Ghana is located on the West coast of Africa between latitudes 4oN and latitudes 3oW and 1°E. It is bounded by Burkina Faso and the north, Cote d’voire on the west, Togo on the east and on the south by the Gulf of Guinea.

With a coastline of nearly 550km long, the total land area of Ghana is 238,527 (i.e. 92,100 sq. Miles) and the area of the continental shelf is about 24,

The Volta River basin (including Lake Volta, the largest man-made lake in Africa) dominates the country’s riverine systems.

Contribution of Fisheries to Agriculture
Agriculture is the dominant sector of the Ghanaian employing about 60% of the labour force Agriculture (predominantly smallholder, traditional and rain-fed) contributes 45-50 of the GDP and about 75% of export earnings of Ghana. The fisheries sub-sector accounts for 5% of the country’s agricultural GDP.

With a per capita consumption of about 25 kg per annum, fish is a preferred source of animal protein in Ghana. Fish is expected to contribute 60% of animal protein intake of Ghanaians. About 75% of the total domestic production of fish is consumed locally. The fishing industry in Ghana is based on resources from the marine and inland (freshwater) sectors, coastal lagoons and aquaculture.

Fish farming is relatively new to Ghanaian but its practice is becoming widespread in many parts of the country. There are about 1,000 fish farmers and over 2000 ponds with a total surface area of about 350 ha.
Total annual production from aquaculture currently stands at about 1000 MT only.

Fish are cultured semi-intensively in earthen ponds either as monoculture of tilapia or polyculture of tilapia and catfish. Cage culture in ponds has recently been introduced and is being practised on one commercial fish farm. Pen culture with tilapia, recently introduced in the Keta lagoon, has been very successful.

Shrimp/prawn farming has not caught on in Ghana even though research has shown that there is a great potential for commercial farming of he local shrimp species, Penaeus notialis and P.kerathurus

The Government has taken some measures to accelerate the development of fish farming in Ghana. A crawlerdozer has been acquired for the Ashanti Fish Farmers Association (FFA); to be paid for on hire purchase and a modern hatchery has been established near Kumasi to provide good quality fish fingerlings to fish farmers.

Post harvest utilization of landing is a topical issue in Ghana. Efforts are being made to improve the traditional methods of smoking, salting and drying.
There are two large tune canneries in Ghana – the Pioneer Food Cannery and the Ghana-Agro Food Company; these are located in Tema. Products from these plants go to European Union (EU) countries, USA, other African countries and domestic markets.

Fish Exports
Fish is Ghana’s most important non-traditional export commodity. In 2002,
Export earnings form fish and fishery product amounted to nearly US$ 96million. The export destination is mainly EU countries.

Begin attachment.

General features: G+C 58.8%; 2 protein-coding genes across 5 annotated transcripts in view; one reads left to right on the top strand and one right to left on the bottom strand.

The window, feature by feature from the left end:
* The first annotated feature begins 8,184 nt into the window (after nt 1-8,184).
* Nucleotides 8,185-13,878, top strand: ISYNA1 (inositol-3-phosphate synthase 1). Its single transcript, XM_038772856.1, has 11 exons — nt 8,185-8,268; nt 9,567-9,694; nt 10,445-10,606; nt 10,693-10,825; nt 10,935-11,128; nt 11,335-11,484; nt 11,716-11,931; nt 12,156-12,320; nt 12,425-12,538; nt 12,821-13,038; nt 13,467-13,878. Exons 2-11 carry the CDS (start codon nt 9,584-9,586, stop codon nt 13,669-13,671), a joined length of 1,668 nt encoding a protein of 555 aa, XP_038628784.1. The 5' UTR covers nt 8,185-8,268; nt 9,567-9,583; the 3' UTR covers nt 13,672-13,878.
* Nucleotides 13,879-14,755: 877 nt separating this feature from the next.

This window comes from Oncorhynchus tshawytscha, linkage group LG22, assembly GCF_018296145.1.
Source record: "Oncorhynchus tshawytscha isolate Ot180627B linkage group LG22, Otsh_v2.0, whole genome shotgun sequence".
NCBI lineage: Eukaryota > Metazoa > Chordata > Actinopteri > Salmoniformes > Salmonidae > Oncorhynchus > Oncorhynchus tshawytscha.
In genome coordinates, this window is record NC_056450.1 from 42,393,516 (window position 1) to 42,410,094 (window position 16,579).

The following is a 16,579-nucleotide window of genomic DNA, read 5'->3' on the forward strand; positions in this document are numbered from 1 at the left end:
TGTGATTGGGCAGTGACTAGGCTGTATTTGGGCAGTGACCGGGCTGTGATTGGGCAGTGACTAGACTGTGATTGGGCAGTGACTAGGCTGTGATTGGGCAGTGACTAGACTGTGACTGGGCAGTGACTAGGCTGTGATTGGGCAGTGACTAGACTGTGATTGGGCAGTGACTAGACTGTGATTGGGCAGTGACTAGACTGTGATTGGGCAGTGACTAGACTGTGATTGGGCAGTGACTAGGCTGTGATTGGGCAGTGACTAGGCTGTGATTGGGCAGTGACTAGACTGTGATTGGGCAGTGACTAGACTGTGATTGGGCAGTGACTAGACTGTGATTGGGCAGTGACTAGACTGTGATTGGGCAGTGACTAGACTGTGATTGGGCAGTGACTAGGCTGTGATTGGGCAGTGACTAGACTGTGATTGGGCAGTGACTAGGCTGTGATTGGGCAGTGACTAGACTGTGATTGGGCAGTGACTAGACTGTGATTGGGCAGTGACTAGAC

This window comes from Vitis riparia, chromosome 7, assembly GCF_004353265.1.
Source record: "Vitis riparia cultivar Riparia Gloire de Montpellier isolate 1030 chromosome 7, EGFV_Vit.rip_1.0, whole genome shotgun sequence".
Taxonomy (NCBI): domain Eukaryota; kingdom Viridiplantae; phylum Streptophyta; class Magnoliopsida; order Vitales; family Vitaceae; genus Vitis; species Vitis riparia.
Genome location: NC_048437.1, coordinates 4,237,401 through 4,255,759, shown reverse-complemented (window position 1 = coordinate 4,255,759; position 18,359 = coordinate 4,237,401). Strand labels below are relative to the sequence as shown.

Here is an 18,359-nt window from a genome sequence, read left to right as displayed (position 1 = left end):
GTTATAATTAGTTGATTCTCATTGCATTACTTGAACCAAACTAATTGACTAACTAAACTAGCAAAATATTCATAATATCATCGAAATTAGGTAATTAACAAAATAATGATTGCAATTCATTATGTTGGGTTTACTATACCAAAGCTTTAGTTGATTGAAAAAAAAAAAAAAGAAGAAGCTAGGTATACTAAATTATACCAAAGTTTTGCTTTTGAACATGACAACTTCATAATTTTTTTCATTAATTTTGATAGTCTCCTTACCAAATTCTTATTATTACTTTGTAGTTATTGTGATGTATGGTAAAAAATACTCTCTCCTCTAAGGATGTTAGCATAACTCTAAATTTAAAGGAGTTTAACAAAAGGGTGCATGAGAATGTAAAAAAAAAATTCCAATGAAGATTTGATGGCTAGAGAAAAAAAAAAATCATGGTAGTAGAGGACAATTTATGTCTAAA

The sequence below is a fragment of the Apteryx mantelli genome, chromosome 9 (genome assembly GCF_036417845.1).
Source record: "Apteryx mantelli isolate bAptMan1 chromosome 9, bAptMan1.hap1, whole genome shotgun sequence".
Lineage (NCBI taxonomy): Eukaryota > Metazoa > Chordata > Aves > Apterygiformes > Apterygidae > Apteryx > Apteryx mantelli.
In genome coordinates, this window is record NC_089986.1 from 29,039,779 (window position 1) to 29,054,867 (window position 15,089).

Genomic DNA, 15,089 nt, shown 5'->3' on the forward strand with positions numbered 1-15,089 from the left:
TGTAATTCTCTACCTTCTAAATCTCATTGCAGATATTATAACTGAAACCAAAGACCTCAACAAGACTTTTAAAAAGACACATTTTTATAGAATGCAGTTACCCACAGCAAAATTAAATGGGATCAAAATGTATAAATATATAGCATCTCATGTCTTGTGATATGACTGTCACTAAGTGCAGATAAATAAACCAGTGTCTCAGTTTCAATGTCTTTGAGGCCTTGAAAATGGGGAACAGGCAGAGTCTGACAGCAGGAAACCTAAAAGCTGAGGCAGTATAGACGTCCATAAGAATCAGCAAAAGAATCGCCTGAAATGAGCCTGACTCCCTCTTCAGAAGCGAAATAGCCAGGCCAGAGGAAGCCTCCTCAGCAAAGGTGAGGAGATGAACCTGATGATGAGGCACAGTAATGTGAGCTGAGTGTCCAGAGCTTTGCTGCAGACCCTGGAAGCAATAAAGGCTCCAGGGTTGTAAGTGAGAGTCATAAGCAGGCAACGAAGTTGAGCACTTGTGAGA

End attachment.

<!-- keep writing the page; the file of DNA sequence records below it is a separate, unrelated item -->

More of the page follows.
Fish and seafood exports from Ghana are made up of tuna (whole, loins and canned), frozen fish (mostly demersal species), shrimps, lobsters, cuttlefish and dried/smoked fish.

Fisheries Administration and Management
The Directorate’s of Fisheries of the Ministry of Food and Agriculture is responsible for policy formulation and implementation, management and control of the fishing industry under the general guidance and direction of a Minister of State for Fisheries Commission. The Fisheries Commission advises the Minister in all matters pertaining to the industry

The Directorate’s mission “ ….is to promote sustainable exploitation and responsible utilization of fishery resources of Ghana through sound management practices, research, appropriate technological development for both culture and capture fisheries, effective extension and provision of other support services to fish farmers, fishermen, fish processors and traders for improved income and fish food security”.

The functions of the Directorate are summarized as follows
i. To prepare and keep under continual review, plans for the management and development of marine and freshwater capture fisheries and aquaculture;
ii. To carry out research for the assessment for fisheries resources; and
iii. To ensure that monitoring, control and surveillance of the fishery waters of Ghana.

The Directorate has five operational divisions for Marine Fisheries Management. Inland Fisheries Management (and Aquaculture), Marine Fisheries Research, Monitoring, Control and Surveillance and Finance and Administration.

The current Fisheries Law (Act 625 of 2002) provides for the integration of the Directorate of Fisheries and the Fisheries Commission for the regulation and management of the utilization of fisheries resources of Ghana and coordination of the policies in relation to them.
A new set of Fisheries Regulations to give effect to the Fisheries Act 625 (2002) is under preparation.

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